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Castor receives $12M in Series A Funding to Use Data to Simplify the Clinical Research Process Featured

Castor receives $12M in Series A Funding to Use Data to Simplify the Clinical Research Process Louis Reed

Scientists from all over the globe are racing to find a vaccine for Covid-19. Among the types of scientists playing a massive role are biochemists, microbiologists, scientists specializing in infectious diseases; and now data scientists.

Castor, an international health-tech company located in The Netherlands and New Jersey recently received $12 million in Series A funding due to their ability to speed up clinical trials for Covid-19 research. The clinical data platform aims to simplify the clinical research process which can be clunky and tedious by automating it. CEO of Castor, Derk Arts, MD, PhD recently told Forbes he aimed to, “bring medical research to the 21st century by allowing researchers all across the world to very efficiently run clinical trials.”

While Castor has a big presence in Amsterdam, they hope that this round of funding which consists of existing investor INKEF Capital and new investors; Two Sigma Ventures and Hambrecht Ducera Growth Ventures will help ramp up their presence in the United States.

According to Castor’s press release, the cloud-based platform is used by more than 50,000 users across academia and commercial research, powering more than 4,000 studies with more than 2,000,000 enrolled patients across 90 countries. In addition, 192 medical device, biotech, and pharmaceutical companies and contract research organizations (CROs) are using Castor's platform.

Castor is one of the many tech companies lending a hand to Covid-19 research. Starting in February, Castor made their data platform available to any nonprofit Covid-19 research organization. At the time of the press release, more than 200 COVID-19 projects across 33 countries are currently running on the platform.

Arts stated, "There are three key challenges that need to be addressed in the clinical trial space: making research more patient-centric, maximizing the impact of data on human lives, and better addressing the needs of underserved communities.” He went on to say,  "With this new investment, we will be able to make significant progress in all three areas by continuing to deliver user-friendly, accessible technology that can support remote trials, while ensuring machine-readable output that allows for trial automation and data reuse.”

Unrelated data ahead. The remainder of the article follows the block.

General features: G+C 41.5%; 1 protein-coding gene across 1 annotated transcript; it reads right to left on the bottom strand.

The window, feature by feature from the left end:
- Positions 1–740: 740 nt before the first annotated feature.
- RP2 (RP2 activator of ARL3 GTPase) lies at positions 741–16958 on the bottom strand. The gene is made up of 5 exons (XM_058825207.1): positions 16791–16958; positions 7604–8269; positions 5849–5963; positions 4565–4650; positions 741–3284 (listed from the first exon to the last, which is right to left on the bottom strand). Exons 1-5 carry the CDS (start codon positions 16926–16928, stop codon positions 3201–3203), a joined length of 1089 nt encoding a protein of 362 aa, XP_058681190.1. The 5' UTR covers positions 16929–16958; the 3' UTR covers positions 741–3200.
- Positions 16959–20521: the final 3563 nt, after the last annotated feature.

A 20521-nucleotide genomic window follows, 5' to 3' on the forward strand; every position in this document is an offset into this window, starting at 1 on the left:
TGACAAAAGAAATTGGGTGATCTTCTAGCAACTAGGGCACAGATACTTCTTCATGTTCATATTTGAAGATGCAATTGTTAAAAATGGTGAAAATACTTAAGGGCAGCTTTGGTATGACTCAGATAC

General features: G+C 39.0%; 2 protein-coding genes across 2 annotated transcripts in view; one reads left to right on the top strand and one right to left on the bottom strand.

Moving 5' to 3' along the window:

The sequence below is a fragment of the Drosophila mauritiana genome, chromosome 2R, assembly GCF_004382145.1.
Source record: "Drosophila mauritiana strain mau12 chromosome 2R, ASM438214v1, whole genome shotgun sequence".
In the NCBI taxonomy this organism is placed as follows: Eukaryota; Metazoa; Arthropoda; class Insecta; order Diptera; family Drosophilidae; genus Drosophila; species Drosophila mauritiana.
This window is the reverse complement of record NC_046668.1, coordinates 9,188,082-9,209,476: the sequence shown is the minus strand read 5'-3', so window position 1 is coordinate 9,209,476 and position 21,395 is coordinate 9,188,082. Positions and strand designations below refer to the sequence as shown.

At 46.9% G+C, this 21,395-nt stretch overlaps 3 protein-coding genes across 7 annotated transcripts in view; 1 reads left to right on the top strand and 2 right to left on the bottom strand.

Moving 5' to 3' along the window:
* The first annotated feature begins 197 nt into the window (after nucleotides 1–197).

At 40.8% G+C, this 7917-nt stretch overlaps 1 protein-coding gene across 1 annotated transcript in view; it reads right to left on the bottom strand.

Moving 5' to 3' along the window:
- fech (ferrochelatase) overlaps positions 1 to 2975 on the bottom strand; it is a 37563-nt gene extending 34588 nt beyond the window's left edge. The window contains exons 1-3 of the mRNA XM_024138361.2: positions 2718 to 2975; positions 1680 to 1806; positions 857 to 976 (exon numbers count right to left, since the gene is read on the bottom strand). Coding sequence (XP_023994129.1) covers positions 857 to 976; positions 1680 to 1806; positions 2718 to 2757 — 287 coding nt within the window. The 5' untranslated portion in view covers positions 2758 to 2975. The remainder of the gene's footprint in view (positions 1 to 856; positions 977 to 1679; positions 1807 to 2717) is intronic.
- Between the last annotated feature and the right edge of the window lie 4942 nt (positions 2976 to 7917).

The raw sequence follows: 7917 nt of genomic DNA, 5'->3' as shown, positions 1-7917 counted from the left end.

Castor isn’t the only health-tech start-up that has raised money to automate clinical trials. Last month Sema4 announced their received $121 million in Series C funding health-data-analytics platform. The data platform will focus on data-driven research in the oncology and women’s reproductive health industry. “This investment is exciting for the significant financial resources it provides Sema4 for our continued rapid growth and accelerated investment, and also for the world-renowned partners it brings to our team,” Eric Schadt, founder and CEO of Sema4, said in a statement.

Data research has been instrumental in the health care field over the past few years as health care providers turn to automation and machine learning to speed up their processes. That need has doubled as researchers in the biopharma industry and diagnostics centers are using data to ensure there isn’t a lapse in Covid-19 testing. As Covid-19 continues to surge in the United States and around the world – the need for data scientists in the health sector has increased ensuring that there are no delays in data.

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Danielle Loughnane

Danielle Loughnane earned her B.F.A. in Creative Writing from Emerson College and has been working in the marketing and data science field since 2015.

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